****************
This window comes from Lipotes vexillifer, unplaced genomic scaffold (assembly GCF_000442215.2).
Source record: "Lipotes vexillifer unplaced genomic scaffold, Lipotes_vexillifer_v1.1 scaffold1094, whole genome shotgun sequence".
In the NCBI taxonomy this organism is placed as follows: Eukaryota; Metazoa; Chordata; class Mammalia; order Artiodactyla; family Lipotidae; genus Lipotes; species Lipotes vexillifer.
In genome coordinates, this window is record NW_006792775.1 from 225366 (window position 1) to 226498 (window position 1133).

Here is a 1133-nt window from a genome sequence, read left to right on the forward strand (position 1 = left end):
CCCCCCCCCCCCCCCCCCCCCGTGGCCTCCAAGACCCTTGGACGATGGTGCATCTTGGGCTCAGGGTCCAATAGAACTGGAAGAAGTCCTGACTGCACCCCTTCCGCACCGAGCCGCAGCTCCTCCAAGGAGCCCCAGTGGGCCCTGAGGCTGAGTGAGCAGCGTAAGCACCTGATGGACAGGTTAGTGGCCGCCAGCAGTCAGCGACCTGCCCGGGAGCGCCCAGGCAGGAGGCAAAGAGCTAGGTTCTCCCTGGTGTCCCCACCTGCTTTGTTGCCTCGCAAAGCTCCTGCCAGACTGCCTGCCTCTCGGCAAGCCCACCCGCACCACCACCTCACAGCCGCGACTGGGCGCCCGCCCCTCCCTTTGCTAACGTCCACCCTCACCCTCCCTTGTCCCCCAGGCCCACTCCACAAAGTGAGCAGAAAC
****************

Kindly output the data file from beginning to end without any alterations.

This window comes from Lipotes vexillifer, unplaced genomic scaffold (assembly GCF_000442215.2).
Source record: "Lipotes vexillifer unplaced genomic scaffold, Lipotes_vexillifer_v1.1 scaffold1094, whole genome shotgun sequence".
In the NCBI taxonomy this organism is placed as follows: Eukaryota; Metazoa; Chordata; class Mammalia; order Artiodactyla; family Lipotidae; genus Lipotes; species Lipotes vexillifer.
In genome coordinates, this window is record NW_006792775.1 from 225366 (window position 1) to 226498 (window position 1133).

Here is a 1133-nt window from a genome sequence, read left to right on the forward strand (position 1 = left end):
CCCCCCCCCCCCCCCCCCCCCGTGGCCTCCAAGACCCTTGGACGATGGTGCATCTTGGGCTCAGGGTCCAATAGAACTGGAAGAAGTCCTGACTGCACCCCTTCCGCACCGAGCCGCAGCTCCTCCAAGGAGCCCCAGTGGGCCCTGAGGCTGAGTGAGCAGCGTAAGCACCTGATGGACAGGTTAGTGGCCGCCAGCAGTCAGCGACCTGCCCGGGAGCGCCCAGGCAGGAGGCAAAGAGCTAGGTTCTCCCTGGTGTCCCCACCTGCTTTGTTGCCTCGCAAAGCTCCTGCCAGACTGCCTGCCTCTCGGCAAGCCCACCCGCACCACCACCTCACAGCCGCGACTGGGCGCCCGCCCCTCCCTTTGCTAACGTCCACCCTCACCCTCCCTTGTCCCCCAGGCCCACTCCACAAAGTGAGCAGAAAC